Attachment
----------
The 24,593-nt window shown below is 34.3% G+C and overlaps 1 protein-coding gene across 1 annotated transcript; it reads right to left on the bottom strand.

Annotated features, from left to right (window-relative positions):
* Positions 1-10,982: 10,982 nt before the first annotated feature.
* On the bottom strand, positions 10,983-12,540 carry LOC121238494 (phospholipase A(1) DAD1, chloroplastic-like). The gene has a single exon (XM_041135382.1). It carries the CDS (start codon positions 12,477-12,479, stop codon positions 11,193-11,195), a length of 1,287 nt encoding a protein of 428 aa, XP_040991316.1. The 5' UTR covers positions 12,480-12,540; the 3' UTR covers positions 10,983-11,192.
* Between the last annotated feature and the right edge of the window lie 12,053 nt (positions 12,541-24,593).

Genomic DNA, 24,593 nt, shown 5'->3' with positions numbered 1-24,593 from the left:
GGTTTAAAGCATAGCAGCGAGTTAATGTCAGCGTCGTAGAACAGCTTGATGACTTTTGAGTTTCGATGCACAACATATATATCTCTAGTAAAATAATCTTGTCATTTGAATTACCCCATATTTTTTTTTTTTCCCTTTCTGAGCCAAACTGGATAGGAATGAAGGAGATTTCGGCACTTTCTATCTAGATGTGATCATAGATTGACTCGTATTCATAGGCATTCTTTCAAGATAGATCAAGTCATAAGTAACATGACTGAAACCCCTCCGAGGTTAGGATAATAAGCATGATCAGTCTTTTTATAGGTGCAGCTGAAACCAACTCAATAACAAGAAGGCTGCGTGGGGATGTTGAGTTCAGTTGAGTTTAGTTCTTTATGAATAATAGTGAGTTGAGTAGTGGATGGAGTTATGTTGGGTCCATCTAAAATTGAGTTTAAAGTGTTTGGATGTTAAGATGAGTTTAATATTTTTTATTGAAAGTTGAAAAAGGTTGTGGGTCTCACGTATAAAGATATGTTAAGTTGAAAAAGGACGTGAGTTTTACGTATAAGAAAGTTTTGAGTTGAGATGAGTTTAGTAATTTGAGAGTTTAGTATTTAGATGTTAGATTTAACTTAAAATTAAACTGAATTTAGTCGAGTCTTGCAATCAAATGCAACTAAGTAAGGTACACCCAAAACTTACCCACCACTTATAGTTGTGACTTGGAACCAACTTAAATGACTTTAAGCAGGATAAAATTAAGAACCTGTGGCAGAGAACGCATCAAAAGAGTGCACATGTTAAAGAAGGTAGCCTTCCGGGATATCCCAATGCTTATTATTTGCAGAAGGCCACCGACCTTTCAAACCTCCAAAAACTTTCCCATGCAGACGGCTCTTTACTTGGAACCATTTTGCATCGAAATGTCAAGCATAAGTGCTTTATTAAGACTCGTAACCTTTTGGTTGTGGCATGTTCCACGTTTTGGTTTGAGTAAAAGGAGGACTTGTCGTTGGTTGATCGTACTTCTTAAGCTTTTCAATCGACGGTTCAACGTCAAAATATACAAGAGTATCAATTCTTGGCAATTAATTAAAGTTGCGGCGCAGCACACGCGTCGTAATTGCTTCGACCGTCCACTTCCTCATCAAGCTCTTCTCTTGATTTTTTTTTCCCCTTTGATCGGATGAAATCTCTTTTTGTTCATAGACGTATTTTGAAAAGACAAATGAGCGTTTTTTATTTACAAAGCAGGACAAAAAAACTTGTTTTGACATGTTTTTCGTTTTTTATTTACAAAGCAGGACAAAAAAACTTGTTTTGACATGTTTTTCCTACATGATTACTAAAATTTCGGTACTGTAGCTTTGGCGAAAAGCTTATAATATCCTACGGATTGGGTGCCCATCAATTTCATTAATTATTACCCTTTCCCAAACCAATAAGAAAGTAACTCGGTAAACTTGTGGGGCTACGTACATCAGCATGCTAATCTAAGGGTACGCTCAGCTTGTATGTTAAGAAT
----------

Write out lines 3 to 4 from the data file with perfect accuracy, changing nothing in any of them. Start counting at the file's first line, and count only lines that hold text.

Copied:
* Positions 1-10,982: 10,982 nt before the first annotated feature.
* On the bottom strand, positions 10,983-12,540 carry LOC121238494 (phospholipase A(1) DAD1, chloroplastic-like). The gene has a single exon (XM_041135382.1). It carries the CDS (start codon positions 12,477-12,479, stop codon positions 11,193-11,195), a length of 1,287 nt encoding a protein of 428 aa, XP_040991316.1. The 5' UTR covers positions 12,480-12,540; the 3' UTR covers positions 10,983-11,192.